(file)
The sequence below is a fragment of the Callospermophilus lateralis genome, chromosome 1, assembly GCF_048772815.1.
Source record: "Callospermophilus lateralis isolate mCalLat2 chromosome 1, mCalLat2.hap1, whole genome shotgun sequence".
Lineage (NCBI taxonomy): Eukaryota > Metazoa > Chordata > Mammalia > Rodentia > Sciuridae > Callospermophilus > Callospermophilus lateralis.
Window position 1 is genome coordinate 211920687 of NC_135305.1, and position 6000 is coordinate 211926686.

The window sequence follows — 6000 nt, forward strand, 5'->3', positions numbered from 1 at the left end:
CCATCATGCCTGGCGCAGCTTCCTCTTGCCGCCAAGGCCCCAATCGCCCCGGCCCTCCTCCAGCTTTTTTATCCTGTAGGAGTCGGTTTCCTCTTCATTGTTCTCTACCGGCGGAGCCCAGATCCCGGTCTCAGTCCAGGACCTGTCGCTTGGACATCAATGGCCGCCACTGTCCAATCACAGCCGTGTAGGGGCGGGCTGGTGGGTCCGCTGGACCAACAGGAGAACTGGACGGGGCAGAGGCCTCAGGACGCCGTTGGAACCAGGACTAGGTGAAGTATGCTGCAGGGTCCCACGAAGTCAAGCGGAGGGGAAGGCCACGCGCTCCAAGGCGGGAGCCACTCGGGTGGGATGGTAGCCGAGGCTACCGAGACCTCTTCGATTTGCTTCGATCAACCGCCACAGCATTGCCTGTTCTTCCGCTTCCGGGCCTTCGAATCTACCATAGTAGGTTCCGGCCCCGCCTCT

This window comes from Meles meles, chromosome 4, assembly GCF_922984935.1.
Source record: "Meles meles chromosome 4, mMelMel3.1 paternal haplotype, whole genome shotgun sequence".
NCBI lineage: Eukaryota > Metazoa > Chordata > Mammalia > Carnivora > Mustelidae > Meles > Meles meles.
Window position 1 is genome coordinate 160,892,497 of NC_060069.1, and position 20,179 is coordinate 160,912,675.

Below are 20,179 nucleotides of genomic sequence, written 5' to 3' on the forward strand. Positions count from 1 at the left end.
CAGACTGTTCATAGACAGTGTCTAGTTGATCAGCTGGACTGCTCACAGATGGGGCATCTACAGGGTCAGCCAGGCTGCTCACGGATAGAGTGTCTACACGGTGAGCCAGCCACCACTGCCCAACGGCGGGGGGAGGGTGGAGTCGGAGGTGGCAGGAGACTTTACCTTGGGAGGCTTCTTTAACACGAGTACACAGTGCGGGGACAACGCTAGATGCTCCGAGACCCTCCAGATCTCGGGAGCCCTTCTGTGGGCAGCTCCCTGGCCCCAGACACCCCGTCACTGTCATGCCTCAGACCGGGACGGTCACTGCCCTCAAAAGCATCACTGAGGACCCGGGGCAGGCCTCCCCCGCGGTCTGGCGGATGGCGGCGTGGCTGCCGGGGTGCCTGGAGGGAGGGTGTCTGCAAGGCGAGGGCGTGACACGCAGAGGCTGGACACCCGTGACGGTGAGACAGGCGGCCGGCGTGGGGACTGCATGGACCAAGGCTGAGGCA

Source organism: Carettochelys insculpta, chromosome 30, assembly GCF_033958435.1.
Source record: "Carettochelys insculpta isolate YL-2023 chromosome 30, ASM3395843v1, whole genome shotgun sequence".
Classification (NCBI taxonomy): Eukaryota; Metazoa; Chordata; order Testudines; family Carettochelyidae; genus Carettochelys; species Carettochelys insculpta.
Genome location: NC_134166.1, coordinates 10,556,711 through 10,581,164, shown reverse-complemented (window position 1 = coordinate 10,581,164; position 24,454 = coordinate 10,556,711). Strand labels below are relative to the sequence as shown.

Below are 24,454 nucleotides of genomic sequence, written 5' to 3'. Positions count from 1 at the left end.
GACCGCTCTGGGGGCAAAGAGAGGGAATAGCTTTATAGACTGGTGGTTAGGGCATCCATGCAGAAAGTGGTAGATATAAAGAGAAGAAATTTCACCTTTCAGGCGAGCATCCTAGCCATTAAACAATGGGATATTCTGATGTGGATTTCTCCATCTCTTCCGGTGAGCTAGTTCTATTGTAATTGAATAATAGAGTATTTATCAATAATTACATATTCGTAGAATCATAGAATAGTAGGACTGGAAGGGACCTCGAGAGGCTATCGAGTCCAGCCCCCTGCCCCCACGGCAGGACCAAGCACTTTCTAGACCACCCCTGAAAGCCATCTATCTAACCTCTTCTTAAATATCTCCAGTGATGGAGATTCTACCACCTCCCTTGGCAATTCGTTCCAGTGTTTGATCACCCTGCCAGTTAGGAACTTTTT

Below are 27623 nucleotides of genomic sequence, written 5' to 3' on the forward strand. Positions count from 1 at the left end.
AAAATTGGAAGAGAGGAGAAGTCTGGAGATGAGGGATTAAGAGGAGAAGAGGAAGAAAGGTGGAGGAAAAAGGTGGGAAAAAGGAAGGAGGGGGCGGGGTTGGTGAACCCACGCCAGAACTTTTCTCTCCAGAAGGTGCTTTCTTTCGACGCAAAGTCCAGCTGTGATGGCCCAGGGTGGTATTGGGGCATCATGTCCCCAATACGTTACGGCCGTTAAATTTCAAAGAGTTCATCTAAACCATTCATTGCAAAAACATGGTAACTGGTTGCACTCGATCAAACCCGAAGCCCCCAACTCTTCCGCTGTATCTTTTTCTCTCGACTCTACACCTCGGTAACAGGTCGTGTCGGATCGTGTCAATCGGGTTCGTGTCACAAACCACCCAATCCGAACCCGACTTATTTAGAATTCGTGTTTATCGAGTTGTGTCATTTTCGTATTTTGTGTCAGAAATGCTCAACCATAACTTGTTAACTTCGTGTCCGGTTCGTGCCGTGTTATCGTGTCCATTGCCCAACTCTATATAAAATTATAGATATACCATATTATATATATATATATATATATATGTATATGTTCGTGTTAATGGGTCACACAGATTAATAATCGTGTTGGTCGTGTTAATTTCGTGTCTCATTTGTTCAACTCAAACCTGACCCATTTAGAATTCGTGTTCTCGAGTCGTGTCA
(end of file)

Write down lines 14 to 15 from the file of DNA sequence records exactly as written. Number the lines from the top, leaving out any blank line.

Source record: "Carettochelys insculpta isolate YL-2023 chromosome 30, ASM3395843v1, whole genome shotgun sequence".
Classification (NCBI taxonomy): Eukaryota; Metazoa; Chordata; order Testudines; family Carettochelyidae; genus Carettochelys; species Carettochelys insculpta.